Integrating all this into actually writing the character is another matter. For me, writing characters is a kind of cross between method acting and playing “let’s pretend” from when I was five. There’s always a little part of my brain that’s trying to pretend to be the character, warts and all. There’s another, more analytical part that’s always checking the character’s actions and dialog and reminding myself “This isn’t me here, is it? This is Jennie, or George, or Herman.” It can feel more than a little odd because in some scenes I have to stop every couple of lines to check on a different character’s actions/reactions. And then I do it all again during the revisions.
Some writers find it easiest to learn how to write different characters by writing someone who is very different from themselves right off the bat, because it’s easier for them to spot the places where they get off track. The big difference between them and the character makes it obvious when they slip and start writing their own reactions and opinions, rather than the character’s. For other writers, it’s easier to keep their characters consistent if they start with something closer to autobiographical and work up to the seriously-different characters in small steps. Some writers have to lay everything out in advance; others immerse themselves in research and reading and then wing it.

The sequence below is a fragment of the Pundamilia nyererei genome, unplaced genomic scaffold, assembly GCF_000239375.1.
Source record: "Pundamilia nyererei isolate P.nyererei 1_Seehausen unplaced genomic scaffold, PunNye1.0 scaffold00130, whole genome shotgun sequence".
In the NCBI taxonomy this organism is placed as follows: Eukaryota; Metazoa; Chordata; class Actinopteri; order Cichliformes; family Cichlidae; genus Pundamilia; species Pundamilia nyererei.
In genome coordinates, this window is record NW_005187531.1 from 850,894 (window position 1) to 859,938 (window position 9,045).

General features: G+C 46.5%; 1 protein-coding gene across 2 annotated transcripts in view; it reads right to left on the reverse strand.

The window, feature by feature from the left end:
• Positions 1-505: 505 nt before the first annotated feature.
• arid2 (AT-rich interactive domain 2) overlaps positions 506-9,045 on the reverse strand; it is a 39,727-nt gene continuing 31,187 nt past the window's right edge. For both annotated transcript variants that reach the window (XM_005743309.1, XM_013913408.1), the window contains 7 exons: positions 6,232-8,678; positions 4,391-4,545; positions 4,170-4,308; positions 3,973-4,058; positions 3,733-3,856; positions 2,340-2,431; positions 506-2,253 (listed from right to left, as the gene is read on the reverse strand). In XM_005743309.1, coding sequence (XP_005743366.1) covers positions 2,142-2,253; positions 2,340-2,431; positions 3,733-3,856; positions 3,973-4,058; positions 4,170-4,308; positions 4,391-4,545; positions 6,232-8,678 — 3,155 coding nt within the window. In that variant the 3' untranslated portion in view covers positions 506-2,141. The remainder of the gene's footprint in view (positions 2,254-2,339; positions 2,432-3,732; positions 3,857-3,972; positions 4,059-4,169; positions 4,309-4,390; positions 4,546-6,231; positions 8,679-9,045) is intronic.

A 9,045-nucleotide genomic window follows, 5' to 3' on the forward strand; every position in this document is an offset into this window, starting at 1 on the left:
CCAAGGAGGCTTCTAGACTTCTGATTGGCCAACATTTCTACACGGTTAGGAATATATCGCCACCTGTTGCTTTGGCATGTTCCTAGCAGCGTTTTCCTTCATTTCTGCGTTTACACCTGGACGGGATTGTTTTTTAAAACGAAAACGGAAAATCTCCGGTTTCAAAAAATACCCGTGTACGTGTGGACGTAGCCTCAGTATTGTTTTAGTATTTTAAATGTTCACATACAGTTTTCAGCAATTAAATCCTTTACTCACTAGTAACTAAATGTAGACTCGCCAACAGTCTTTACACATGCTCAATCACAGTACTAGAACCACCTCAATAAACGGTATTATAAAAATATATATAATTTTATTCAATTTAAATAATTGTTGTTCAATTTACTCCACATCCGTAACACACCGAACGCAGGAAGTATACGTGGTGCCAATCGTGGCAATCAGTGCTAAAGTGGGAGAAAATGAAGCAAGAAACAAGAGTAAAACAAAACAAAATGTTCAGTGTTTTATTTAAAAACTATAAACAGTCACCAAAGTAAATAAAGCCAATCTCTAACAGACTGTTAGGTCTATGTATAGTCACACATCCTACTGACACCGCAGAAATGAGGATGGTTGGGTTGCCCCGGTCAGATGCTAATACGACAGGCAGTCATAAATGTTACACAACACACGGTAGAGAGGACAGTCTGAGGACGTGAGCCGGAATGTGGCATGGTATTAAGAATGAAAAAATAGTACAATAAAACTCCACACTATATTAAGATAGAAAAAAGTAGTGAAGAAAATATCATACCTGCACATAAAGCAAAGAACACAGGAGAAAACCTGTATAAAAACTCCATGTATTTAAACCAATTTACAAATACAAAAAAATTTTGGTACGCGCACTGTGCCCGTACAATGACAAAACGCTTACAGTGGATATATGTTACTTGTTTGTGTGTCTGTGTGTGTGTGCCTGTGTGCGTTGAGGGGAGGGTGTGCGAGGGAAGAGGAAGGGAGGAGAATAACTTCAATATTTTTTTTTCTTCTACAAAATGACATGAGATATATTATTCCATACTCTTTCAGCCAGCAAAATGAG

The exact process by which you get into your characters’ heads isn’t terribly important; as usual, every writer does it a bit differently, and whatever works for you is what you should do (though be aware that it may take a few tries to figure out what that is).